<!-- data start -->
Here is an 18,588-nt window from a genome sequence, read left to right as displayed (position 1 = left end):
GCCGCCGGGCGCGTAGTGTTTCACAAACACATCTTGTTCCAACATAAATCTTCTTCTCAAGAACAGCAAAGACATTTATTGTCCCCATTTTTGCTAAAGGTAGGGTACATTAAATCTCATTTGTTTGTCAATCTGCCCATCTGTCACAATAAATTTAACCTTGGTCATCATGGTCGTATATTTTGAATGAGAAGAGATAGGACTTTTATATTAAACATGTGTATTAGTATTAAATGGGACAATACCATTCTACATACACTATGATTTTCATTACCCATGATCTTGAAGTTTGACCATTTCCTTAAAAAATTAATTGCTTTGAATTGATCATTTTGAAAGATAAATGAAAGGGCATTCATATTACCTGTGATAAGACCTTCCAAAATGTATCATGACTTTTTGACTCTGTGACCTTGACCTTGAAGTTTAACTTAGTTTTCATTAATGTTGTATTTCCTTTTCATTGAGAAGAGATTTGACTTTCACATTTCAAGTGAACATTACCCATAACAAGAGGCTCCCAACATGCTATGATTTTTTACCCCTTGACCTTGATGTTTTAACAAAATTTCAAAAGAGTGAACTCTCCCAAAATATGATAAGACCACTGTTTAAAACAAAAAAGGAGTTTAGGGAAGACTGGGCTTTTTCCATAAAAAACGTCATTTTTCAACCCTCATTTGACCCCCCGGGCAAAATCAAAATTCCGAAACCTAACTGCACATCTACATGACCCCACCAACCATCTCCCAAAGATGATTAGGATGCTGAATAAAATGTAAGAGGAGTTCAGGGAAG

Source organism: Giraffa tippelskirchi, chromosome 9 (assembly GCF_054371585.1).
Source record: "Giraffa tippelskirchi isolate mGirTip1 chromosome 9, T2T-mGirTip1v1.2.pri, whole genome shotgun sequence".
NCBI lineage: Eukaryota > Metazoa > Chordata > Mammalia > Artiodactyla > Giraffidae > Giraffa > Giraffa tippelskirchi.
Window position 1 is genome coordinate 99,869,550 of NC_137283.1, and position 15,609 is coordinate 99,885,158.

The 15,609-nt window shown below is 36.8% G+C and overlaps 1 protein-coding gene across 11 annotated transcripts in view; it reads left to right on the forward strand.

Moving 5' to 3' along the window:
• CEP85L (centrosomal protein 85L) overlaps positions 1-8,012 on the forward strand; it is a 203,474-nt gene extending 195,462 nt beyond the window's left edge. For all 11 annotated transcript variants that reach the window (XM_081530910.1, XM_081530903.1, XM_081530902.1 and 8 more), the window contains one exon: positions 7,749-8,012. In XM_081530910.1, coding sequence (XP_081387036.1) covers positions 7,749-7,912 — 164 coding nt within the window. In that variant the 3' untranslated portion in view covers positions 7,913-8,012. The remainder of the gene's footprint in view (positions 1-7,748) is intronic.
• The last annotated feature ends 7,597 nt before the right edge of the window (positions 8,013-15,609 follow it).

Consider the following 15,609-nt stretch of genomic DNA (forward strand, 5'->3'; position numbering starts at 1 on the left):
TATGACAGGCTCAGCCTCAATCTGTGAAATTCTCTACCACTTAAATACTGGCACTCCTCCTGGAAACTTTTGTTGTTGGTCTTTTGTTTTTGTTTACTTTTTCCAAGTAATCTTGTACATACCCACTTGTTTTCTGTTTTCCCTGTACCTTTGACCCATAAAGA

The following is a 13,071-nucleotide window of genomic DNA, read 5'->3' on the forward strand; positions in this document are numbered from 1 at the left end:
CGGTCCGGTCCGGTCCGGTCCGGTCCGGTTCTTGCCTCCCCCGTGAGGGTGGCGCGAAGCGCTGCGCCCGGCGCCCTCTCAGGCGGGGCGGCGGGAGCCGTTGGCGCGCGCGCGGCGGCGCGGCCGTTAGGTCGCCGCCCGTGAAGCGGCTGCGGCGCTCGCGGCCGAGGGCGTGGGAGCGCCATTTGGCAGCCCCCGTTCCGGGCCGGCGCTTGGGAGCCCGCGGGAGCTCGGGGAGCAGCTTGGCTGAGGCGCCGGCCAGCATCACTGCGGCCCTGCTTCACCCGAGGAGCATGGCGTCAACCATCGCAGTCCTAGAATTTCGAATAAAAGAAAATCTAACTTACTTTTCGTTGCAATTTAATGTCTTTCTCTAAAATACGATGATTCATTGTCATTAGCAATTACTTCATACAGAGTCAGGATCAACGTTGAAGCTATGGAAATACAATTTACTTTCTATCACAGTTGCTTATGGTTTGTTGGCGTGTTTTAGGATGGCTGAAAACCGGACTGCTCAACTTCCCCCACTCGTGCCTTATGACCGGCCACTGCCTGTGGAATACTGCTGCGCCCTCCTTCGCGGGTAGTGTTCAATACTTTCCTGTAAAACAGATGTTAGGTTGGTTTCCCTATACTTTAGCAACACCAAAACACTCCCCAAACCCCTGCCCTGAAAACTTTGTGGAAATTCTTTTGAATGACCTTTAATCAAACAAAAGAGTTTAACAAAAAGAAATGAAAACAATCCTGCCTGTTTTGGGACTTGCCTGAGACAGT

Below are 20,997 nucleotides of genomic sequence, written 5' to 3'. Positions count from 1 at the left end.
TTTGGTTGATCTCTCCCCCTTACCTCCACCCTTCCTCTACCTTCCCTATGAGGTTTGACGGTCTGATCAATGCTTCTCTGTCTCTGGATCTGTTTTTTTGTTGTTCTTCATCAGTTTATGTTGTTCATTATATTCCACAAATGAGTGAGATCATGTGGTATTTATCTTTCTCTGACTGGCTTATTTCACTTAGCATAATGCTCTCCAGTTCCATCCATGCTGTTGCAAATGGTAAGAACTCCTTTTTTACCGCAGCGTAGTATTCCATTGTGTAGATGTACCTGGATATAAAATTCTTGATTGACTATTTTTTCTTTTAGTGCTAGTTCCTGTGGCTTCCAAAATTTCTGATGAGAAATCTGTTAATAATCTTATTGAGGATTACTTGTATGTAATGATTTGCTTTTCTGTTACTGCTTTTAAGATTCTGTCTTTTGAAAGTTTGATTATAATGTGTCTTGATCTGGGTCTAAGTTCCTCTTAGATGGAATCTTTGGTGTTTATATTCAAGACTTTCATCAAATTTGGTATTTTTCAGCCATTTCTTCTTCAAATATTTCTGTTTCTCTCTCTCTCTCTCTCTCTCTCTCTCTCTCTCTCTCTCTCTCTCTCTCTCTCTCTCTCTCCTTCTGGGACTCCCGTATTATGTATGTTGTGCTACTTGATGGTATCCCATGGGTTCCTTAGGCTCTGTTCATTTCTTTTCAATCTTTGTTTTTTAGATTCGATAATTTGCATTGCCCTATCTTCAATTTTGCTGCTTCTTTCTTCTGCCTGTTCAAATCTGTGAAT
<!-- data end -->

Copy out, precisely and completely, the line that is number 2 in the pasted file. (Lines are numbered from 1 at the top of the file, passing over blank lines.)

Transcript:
GCCGCCGGGCGCGTAGTGTTTCACAAACACATCTTGTTCCAACATAAATCTTCTTCTCAAGAACAGCAAAGACATTTATTGTCCCCATTTTTGCTAAAGGTAGGGTACATTAAATCTCATTTGTTTGTCAATCTGCCCATCTGTCACAATAAATTTAACCTTGGTCATCATGGTCGTATATTTTGAATGAGAAGAGATAGGACTTTTATATTAAACATGTGTATTAGTATTAAATGGGACAATACCATTCTACATACACTATGATTTTCATTACCCATGATCTTGAAGTTTGACCATTTCCTTAAAAAATTAATTGCTTTGAATTGATCATTTTGAAAGATAAATGAAAGGGCATTCATATTACCTGTGATAAGACCTTCCAAAATGTATCATGACTTTTTGACTCTGTGACCTTGACCTTGAAGTTTAACTTAGTTTTCATTAATGTTGTATTTCCTTTTCATTGAGAAGAGATTTGACTTTCACATTTCAAGTGAACATTACCCATAACAAGAGGCTCCCAACATGCTATGATTTTTTACCCCTTGACCTTGATGTTTTAACAAAATTTCAAAAGAGTGAACTCTCCCAAAATATGATAAGACCACTGTTTAAAACAAAAAAGGAGTTTAGGGAAGACTGGGCTTTTTCCATAAAAAACGTCATTTTTCAACCCTCATTTGACCCCCCGGGCAAAATCAAAATTCCGAAACCTAACTGCACATCTACATGACCCCACCAACCATCTCCCAAAGATGATTAGGATGCTGAATAAAATGTAAGAGGAGTTCAGGGAAG